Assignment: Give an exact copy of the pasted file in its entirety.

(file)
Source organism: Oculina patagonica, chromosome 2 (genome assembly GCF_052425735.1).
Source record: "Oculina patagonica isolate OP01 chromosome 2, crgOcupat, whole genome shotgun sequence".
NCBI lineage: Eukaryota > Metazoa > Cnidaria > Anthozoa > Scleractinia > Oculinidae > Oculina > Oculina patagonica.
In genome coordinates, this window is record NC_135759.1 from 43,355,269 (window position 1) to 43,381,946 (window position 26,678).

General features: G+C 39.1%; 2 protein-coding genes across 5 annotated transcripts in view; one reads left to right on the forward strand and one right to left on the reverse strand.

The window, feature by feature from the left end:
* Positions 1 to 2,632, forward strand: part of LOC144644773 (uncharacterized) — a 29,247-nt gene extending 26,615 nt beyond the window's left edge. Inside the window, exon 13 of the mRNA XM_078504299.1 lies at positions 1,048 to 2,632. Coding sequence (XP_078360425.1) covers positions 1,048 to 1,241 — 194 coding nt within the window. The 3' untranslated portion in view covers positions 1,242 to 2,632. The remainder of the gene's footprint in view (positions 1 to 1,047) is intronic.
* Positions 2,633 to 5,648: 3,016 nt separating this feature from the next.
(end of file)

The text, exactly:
Source organism: Oculina patagonica, chromosome 2 (genome assembly GCF_052425735.1).
Source record: "Oculina patagonica isolate OP01 chromosome 2, crgOcupat, whole genome shotgun sequence".
NCBI lineage: Eukaryota > Metazoa > Cnidaria > Anthozoa > Scleractinia > Oculinidae > Oculina > Oculina patagonica.
In genome coordinates, this window is record NC_135759.1 from 43,355,269 (window position 1) to 43,381,946 (window position 26,678).

General features: G+C 39.1%; 2 protein-coding genes across 5 annotated transcripts in view; one reads left to right on the forward strand and one right to left on the reverse strand.

The window, feature by feature from the left end:
* Positions 1 to 2,632, forward strand: part of LOC144644773 (uncharacterized) — a 29,247-nt gene extending 26,615 nt beyond the window's left edge. Inside the window, exon 13 of the mRNA XM_078504299.1 lies at positions 1,048 to 2,632. Coding sequence (XP_078360425.1) covers positions 1,048 to 1,241 — 194 coding nt within the window. The 3' untranslated portion in view covers positions 1,242 to 2,632. The remainder of the gene's footprint in view (positions 1 to 1,047) is intronic.
* Positions 2,633 to 5,648: 3,016 nt separating this feature from the next.